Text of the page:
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Blood Res. 2013 Mar;48(1):46-50. doi: 10.5045/br.2013.48.1.46. Epub 2013 Mar 25.

The prevalence and clinical characteristics of cancer among anemia patients treated at an outpatient clinic.

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Department of Internal Medicine, Bucheon St. Mary's Hospital, The Catholic University of Korea, Bucheon, Korea.



Anemia is the most common hematologic condition encountered in outpatient clinics. It is often overlooked because it is common among patients; however, anemia is one of the leading indicators of cancer. This study examined the prevalence and characteristics of cancer among anemia patients who visited an outpatient clinic.


The data were collected by reviewing the records of an outpatient clinic from January 2007 to December 2011.


In total, 502 patients (52 males, 450 females) were diagnosed with anemia. Cancer prevalence among anemia patients was 5.57% (25.0%, men; 3.3%, women); further, the most frequently diagnosed cancer was colorectal cancer (22.5%), followed by advanced gastric cancer (16.1%), breast cancer (9.6%), myelodysplastic syndrome (9.6%), cervical cancer (6.4%), renal-cell carcinoma (6.4%), and thyroid cancer (6.4%). The prevalence of cancer was 4.1% in those aged 40-49 years, 4.2% in the subjects in their fifties, 8.0% in those in their sixties, 21.6% in those in their seventies, and 55.6% in those aged over 80 years. The cancer prevalence among iron deficiency anemia (IDA) patients was 6.18% (28.8%, men; 3.5%, women). The cancer prevalence in postmenopausal and premenopausal female IDA patients was 16.0% and 1.6%, respectively.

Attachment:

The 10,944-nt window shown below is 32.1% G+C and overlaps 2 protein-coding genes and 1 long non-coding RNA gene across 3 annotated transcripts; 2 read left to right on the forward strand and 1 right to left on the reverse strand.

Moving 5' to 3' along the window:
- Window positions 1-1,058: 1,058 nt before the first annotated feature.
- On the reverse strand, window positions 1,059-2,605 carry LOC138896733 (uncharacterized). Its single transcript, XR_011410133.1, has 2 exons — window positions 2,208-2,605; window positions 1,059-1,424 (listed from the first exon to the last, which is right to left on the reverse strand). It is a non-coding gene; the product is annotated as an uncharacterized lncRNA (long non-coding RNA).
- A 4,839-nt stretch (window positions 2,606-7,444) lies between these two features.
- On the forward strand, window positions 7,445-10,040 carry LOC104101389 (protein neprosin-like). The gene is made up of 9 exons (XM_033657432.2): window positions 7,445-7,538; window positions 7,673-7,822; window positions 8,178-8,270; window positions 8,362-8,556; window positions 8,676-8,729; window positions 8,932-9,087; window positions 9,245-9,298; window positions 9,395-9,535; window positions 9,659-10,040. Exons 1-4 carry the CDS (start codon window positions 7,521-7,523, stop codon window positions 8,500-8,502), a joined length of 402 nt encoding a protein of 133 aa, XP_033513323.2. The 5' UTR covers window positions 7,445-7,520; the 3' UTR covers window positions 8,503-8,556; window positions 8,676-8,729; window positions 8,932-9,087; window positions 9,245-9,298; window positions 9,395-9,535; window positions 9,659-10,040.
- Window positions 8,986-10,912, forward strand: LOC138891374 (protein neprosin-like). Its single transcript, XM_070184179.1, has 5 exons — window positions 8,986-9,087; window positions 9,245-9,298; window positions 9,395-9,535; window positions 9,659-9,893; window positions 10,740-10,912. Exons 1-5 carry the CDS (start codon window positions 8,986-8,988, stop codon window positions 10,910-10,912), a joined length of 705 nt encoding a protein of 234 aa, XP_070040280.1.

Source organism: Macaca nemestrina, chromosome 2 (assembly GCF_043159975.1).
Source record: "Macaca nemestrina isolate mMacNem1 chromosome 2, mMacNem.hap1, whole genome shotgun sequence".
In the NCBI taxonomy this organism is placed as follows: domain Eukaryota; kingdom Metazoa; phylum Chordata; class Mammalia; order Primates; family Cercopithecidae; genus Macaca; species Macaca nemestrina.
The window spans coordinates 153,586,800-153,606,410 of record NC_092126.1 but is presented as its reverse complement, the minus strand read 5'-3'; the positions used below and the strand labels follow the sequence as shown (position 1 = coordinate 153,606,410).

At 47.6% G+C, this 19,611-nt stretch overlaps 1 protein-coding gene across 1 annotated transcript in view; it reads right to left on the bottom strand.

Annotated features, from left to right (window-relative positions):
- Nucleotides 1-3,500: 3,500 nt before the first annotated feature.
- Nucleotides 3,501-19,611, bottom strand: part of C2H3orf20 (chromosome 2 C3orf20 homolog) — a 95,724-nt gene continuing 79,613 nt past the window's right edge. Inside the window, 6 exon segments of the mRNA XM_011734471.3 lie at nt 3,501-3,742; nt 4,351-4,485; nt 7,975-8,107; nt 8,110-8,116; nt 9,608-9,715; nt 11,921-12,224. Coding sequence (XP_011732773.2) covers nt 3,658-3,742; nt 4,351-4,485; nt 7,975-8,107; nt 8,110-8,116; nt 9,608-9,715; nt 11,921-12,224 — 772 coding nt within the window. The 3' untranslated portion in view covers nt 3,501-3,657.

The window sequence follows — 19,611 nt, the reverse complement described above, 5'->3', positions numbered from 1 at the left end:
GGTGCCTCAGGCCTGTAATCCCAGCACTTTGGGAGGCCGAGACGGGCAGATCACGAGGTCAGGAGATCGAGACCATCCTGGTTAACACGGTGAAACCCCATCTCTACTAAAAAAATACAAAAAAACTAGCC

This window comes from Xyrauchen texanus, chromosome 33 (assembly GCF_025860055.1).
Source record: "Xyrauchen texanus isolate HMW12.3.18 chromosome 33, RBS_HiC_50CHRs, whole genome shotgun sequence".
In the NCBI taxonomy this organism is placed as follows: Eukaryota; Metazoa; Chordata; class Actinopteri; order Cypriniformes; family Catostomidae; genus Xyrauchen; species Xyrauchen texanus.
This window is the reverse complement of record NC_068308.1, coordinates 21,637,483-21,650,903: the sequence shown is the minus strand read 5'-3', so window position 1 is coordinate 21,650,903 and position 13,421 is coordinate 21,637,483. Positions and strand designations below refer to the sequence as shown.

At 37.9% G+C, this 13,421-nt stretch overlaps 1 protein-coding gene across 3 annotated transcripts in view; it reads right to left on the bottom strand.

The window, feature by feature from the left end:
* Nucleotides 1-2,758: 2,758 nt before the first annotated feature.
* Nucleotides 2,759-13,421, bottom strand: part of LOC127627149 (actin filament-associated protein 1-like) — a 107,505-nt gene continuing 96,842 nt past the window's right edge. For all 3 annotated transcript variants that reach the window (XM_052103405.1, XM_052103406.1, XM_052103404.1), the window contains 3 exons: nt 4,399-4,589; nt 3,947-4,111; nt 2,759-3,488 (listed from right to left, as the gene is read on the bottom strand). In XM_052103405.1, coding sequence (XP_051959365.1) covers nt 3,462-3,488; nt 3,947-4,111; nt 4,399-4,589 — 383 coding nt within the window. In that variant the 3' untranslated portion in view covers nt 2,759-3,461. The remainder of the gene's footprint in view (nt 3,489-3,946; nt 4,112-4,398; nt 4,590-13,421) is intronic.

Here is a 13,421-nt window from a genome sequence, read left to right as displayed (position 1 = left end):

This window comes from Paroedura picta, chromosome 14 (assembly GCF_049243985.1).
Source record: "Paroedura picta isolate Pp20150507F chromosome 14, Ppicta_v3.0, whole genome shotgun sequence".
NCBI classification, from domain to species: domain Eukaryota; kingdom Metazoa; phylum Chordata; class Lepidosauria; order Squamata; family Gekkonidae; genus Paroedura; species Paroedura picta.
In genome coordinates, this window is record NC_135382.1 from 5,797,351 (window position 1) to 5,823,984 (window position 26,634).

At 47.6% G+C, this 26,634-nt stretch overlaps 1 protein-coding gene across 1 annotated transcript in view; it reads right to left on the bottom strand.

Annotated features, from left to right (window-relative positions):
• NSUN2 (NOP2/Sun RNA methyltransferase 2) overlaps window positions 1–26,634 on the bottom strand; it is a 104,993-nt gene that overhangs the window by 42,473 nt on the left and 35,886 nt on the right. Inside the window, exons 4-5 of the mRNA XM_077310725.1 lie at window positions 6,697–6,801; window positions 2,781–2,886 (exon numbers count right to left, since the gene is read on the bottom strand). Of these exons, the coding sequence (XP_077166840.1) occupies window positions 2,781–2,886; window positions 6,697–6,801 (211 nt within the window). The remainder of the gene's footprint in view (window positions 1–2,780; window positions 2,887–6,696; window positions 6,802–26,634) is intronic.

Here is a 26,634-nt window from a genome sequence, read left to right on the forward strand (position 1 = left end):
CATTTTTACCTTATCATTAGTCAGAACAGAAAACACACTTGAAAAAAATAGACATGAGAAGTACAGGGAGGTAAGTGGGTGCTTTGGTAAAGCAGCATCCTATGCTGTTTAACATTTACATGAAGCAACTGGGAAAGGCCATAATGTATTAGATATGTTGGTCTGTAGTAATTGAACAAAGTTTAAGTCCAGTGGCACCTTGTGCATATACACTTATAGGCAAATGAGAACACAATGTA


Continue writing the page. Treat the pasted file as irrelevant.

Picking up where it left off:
Among anemia patients, male patients aged over 40 years and female patients aged over 60 years, along with postmenopausal female patients, were more likely to be diagnosed with cancer. Consequently, male IDA patients, and female patients aged over 60 years must be carefully evaluated for the possibility of malignancy.


Anemia; Cancer; Outpatient clinic; Prevalence

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